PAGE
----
Adaora: I never heard that phrase before. Now, I'm gonna go around all day saying: "what's crack-a-lackin?" because of you. lol

Nadine said...

I grew up in California and now live in Hawaii which is even more casual - yet I still address all of my queries to either Mr. or Ms. To me, it is just proper etiquette.

La Gringa said...

My pet peeve in being addressed is "MS."

My inner English major screams whenever I see this. It's always bothered me. I would prefer people just call me "Colleen".

"Miss" is not offensive in any way and I don't understand why cranky feminists decided to replace a perfectly good honorific with one that is not actually short for anything.

But I haven't seen any inappropriately informal salutations in any of my queries so far.

Nadine said...

Good to know about the "MS." - I thought it was a safe bet to do Ms.

Maybe I'll just switch to full names from now on...

Anonymous said...

There is a man in my writing group who slightly rises from his seat, subtly, every time a woman stands.
It is entirely unnecessary, and completely wonderful.
What a man...

Manners and polite behaviors always make an impression.

My brother was a most desired date in high school. One of the things the girls gushed over him about was that he was the ONLY boy, they knew, who actually opened the car door for a girl.

When formalities are voluntary, they probably mean even more.

But I personally, do not want to sit down to eat with someone who burbs or isn't wearing a shirt or slurps their soup.

I think it is great that blue jeans are the new causal suit, but, my, my, a man sure looks good in those dressy threads too.

Anonymous said...

speaking of which,
I have seen more dumpily dressed writers than i could believe possible. I mean, like they sleep in their clothes for days on end like it was a trademark art form.

I mean, even a nice jacket and a classy, fresh, ironed shirt really stand out with blue jeans.

And a tie means to me, you want the job.

Anonymous said...

but keep the tennis shoes, they mean you are fun too!

Anonymous said...

and cowboy boots...

Anonymous said...

As an add on to Anon 12:35, I was raised in a 2nd generation immigrant family. Grandpa and Dad insisted that everyone is "Mr." or "Mrs/Ms" "whoever" unless and until they specifically ask you to call them something else. To this day I feel wrong calling someone by their first name, first crack off the bat - and I *hate* it when sales clerks do that to me in stores. I'm not stuffy, it's just that a) I don't know them, b) it's such an assumption on their part, and c) I don't go by my first name (which is on the credit/debit card) I go by my middle name - so their calling me *wrong*!!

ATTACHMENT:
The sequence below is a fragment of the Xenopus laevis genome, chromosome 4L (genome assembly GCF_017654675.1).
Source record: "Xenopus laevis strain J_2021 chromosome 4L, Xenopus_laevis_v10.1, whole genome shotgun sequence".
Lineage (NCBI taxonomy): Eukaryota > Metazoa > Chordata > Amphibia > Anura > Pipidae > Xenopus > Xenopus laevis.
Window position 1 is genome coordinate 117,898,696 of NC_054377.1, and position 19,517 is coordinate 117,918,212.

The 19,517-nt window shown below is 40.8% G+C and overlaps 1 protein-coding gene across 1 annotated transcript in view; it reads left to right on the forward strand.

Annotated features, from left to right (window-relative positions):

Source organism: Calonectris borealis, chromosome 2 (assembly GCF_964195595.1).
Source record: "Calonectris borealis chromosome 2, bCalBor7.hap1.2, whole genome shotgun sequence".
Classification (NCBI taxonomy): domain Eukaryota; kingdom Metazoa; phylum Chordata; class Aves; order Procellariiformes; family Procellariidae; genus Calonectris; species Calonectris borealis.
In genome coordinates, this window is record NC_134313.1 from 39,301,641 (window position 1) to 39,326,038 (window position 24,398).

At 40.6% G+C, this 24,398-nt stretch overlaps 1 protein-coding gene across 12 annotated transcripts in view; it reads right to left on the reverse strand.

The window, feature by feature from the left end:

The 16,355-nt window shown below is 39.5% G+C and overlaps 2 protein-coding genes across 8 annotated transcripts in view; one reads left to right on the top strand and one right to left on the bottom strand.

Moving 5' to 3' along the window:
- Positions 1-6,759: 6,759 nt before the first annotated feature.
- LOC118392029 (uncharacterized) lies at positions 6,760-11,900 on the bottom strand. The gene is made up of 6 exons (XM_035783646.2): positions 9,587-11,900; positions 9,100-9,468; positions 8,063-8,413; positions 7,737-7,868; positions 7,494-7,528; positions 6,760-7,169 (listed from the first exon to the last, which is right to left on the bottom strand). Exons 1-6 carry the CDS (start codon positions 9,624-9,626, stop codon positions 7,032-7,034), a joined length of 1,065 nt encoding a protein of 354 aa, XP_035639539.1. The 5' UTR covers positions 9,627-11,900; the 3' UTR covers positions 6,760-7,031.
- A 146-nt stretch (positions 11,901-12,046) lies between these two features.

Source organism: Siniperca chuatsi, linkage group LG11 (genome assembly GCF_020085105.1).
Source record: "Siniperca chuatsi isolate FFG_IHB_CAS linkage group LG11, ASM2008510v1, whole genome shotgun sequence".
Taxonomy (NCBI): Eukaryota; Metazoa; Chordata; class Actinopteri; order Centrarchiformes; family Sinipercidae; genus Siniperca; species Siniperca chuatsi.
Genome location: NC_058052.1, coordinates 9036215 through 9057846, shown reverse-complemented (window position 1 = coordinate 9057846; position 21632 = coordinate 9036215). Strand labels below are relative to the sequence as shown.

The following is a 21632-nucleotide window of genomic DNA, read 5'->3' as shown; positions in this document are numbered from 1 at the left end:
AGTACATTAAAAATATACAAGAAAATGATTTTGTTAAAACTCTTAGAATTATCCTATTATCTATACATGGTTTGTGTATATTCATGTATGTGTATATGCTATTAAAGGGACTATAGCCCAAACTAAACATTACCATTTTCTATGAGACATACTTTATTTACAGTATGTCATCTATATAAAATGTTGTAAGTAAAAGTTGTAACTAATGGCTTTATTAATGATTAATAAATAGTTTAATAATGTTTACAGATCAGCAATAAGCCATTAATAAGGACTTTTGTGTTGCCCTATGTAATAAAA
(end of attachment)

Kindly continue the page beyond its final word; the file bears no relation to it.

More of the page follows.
I think erring on the side of formal courtesy can't go wrong. It shows respect for someone else, and it gives them the opportunity to tell you by what name they *would* like to be called.

Err toward formality, dress your best, be courteous - it's not boring - it's a tremendous show of respect for others, and it translates so much better across all cultural lines.


Anonymous said...

It is a tremendous show of respect for yourself too.

Ask yourself, how would I like my talent to dress? act? represent itself?

It doesn't have to be stuffy either to be elegant or have flair or show individuality. It just needs manners.

Michelle Moran said...

My husband is British by way of Zimbabwe, and he always calls my mother Mrs. Moran. After ten years together, I finally told him, "Umm... I think it may be time to use her first name, don't you?" Though I have to admit, it was really cute!

I always try and err or the side of formality. I don't think anyone will ever hold that against you, whereas the flip side could be slippery territory, especially in any sort of business relationship, as erik pointed out.

Jackie said...

I didn't use any formalities with my Querries. Natedoo (ha ha, sorry couldn't resist) I didn't even form a nice Business Letter. My Query just consisted of the meat. I am a Business person, when doing business, and hate all the fluff and like to get straight to the case. As a social person I love to laugh and joke. What I am reading between the lines is you are suggesting a happy balance between the two?

Jackie said... are suggesting a more, polite Business Letter?

Marissa Scott said...

Nate Dogg? In a query? Why, oh why do people sabotage themselves this way? Insanity is all I can think of.
Even if I had met you somewhere, taking those kinds of liberties is pushing the comfort zone me thinks.

Anonymous said...

i have had people shorten my (female) name to a male name -ugh!!!!!
I have heard pompous people formalize a name that is NOT formalized (think "Patti" as assumed "Patricia" or visa versa)

People: NO! DON'T DO IT! NO!

(P.S. Is the "word verification" to insure the writer is not drinking?)

Anonymous said...

please walk the line

A Paperback Writer said...

Whoa. People actually call you "Nate Dogg" in a formal letter? Oh my.